Close this search box.

The INCLUDE Impaired Capacity to Consent Framework



The NIHR INCLUDE Impaired Capacity to Consent Framework is a tool for researchers to ensure that their trial is designed to be inclusive of people with impaired capacity to consent, as well as improving the quality of the trial design and funding application. It should preferably be used at the earliest stage when designing a trial (for example, it might be used when developing an NIHR Stage 2 application), however it can also inform later stages of developing the trial such as when drafting the protocol and ethics application. The framework is intended to be used with all populations who may experience impaired capacity, although the issues raised will differ between populations and trial contexts.


What is impaired capacity to consent?


Capacity means the ability to use and understand information to make a decision, and communicate any decision made. A person lacks capacity if their mind is impaired or disturbed in some way, which means they are unable to make a decision at this time (e.g., by mental health conditions, dementia, severe learning disabilities, brain damage etc.). These groups are frequently excluded from trials and designing trials to include these groups can be challenging.

The INCLUDE Impaired Capacity to Consent Framework aims to help trial teams think specifically about whether adults with impaired capacity to consent should be included in their trial for its results to be widely applicable, and what challenges there may be to making this possible. Having identified potential challenges, the team can then consider ways to reduce those challenges. For this to work, the Framework should be used at the trial design stage before funding is in place if possible and revisited when later developing the trial.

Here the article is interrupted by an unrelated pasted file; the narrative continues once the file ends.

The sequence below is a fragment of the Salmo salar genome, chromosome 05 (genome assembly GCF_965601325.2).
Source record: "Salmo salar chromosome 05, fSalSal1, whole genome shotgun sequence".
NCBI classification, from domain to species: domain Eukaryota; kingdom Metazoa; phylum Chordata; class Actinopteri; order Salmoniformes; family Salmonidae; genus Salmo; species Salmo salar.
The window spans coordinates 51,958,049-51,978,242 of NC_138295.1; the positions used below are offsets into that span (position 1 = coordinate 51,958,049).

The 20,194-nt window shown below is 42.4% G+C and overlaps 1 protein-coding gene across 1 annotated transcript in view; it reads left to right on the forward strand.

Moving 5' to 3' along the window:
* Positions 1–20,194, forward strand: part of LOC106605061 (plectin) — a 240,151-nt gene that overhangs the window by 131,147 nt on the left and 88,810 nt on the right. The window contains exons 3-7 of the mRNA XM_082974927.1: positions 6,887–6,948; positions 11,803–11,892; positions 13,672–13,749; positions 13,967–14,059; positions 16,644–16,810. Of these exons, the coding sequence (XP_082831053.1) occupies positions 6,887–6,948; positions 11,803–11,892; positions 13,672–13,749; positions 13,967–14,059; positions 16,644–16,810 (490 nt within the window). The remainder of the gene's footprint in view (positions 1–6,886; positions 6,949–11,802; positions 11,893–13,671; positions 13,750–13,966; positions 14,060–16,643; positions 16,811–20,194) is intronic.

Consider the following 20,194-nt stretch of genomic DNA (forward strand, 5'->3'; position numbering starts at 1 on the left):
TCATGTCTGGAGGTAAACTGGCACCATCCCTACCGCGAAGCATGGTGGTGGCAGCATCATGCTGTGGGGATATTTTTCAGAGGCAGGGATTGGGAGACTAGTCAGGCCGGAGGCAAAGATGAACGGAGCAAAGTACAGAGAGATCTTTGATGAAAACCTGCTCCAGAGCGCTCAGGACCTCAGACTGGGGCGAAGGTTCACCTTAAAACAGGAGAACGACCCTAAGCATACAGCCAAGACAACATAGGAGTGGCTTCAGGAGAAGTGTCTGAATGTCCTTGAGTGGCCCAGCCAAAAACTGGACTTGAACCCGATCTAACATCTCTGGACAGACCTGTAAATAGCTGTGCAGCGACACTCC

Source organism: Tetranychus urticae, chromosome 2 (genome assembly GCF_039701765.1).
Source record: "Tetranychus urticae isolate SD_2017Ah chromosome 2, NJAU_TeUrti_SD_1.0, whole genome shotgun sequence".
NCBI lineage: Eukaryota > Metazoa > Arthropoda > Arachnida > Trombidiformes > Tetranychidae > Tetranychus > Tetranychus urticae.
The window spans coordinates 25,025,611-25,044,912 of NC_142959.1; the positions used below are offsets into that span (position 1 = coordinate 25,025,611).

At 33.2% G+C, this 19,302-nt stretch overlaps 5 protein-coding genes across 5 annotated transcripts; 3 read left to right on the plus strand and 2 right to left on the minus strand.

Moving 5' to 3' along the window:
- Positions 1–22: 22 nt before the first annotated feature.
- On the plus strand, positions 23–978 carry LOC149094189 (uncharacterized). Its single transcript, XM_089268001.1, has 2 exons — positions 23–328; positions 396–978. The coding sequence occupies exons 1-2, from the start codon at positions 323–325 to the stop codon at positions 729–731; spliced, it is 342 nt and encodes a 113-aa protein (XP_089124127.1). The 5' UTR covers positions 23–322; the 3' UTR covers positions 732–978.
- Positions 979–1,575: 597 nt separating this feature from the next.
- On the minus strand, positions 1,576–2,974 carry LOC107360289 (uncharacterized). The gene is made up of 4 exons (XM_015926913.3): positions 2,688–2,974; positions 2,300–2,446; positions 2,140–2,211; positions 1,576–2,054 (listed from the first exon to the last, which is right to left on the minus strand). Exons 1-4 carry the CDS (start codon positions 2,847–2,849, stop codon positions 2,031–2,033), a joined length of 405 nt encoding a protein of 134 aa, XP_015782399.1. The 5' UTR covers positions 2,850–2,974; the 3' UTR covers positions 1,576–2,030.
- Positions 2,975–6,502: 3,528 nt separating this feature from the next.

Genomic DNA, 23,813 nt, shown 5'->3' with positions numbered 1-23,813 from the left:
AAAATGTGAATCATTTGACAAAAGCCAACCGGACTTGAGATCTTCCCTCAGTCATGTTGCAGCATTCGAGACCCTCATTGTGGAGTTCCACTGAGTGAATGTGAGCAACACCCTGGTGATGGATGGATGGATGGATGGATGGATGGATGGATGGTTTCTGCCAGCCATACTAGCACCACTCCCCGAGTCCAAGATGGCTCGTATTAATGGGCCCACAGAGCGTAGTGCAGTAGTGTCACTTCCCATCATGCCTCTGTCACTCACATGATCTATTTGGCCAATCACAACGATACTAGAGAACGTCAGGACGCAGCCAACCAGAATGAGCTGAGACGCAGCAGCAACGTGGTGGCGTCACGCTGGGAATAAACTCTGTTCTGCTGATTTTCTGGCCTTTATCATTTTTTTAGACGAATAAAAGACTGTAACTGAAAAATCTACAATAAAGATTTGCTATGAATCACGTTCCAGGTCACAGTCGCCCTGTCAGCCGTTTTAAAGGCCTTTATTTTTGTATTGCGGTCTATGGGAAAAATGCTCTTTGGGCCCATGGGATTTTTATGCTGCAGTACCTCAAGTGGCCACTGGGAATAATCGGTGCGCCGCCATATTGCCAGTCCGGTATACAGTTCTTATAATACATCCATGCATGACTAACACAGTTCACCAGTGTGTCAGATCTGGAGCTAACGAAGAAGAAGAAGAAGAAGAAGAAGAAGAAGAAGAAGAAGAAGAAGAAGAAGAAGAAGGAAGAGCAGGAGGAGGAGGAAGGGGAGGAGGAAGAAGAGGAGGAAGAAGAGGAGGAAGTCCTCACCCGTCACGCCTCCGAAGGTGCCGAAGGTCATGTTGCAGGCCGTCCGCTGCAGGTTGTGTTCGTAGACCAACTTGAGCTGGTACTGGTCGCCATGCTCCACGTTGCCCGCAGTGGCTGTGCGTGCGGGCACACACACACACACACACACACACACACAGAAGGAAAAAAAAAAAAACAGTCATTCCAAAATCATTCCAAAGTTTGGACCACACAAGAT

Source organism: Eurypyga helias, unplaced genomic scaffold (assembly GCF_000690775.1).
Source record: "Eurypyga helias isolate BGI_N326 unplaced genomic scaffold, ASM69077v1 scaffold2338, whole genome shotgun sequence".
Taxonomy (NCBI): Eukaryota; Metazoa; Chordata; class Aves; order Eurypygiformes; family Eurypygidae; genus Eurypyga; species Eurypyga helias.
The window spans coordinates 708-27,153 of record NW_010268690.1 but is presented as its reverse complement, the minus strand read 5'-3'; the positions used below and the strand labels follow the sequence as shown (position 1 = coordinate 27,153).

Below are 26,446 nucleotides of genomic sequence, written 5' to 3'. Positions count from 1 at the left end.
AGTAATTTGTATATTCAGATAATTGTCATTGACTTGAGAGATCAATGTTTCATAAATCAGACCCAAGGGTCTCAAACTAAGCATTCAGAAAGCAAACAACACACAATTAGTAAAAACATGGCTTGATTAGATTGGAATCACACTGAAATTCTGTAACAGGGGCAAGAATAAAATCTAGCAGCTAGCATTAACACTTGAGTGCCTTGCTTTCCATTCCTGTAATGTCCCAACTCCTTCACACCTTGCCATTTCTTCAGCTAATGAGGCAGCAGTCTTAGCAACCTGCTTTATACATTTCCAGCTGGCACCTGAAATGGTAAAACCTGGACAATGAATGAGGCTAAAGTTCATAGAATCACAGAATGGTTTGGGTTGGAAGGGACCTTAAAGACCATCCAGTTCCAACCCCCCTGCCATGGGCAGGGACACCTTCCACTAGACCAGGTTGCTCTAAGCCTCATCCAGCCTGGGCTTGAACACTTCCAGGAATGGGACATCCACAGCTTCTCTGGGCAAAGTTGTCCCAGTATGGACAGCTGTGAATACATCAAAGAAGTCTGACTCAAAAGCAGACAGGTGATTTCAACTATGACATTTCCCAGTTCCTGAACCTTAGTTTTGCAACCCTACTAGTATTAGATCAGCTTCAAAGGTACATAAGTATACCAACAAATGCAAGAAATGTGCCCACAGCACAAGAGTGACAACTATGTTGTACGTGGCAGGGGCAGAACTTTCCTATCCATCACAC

This work is led by Dr Vicky Shepherd at Cardiff University.  More resources linked to to support researchers doing research with adults who have impaired capacity to consent are available at


NIHR signposts grant applicants to INCLUDE and the Ethnicity Framework in its Stage 2 Standard Guidance for Applicants when applying for Health Technology Assessment funding.

The Belgian Health Care Knowledge Centre, KCE, signposts applicants to INCLUDE and the INCLUDE Ethnicity Framework in its Useful links & resources for investigators.

The Chief Scientist Office, Scotland, points grant applicants to the INCLUDE Ethnicity Framework for both its Health Improvement, Protection and Services Research Committee and its Translational Clinical Studies Research Committee.

The Wellcome Trust signposts applicants to INCLUDE (and therefore to the Ethnicity Framework) in its Clinical Trials Policy guidance.

The NHS Research and Development Forum includes the INCLUDE Ethnicity Framework in its resources to support health care research in the UK.

Scroll to Top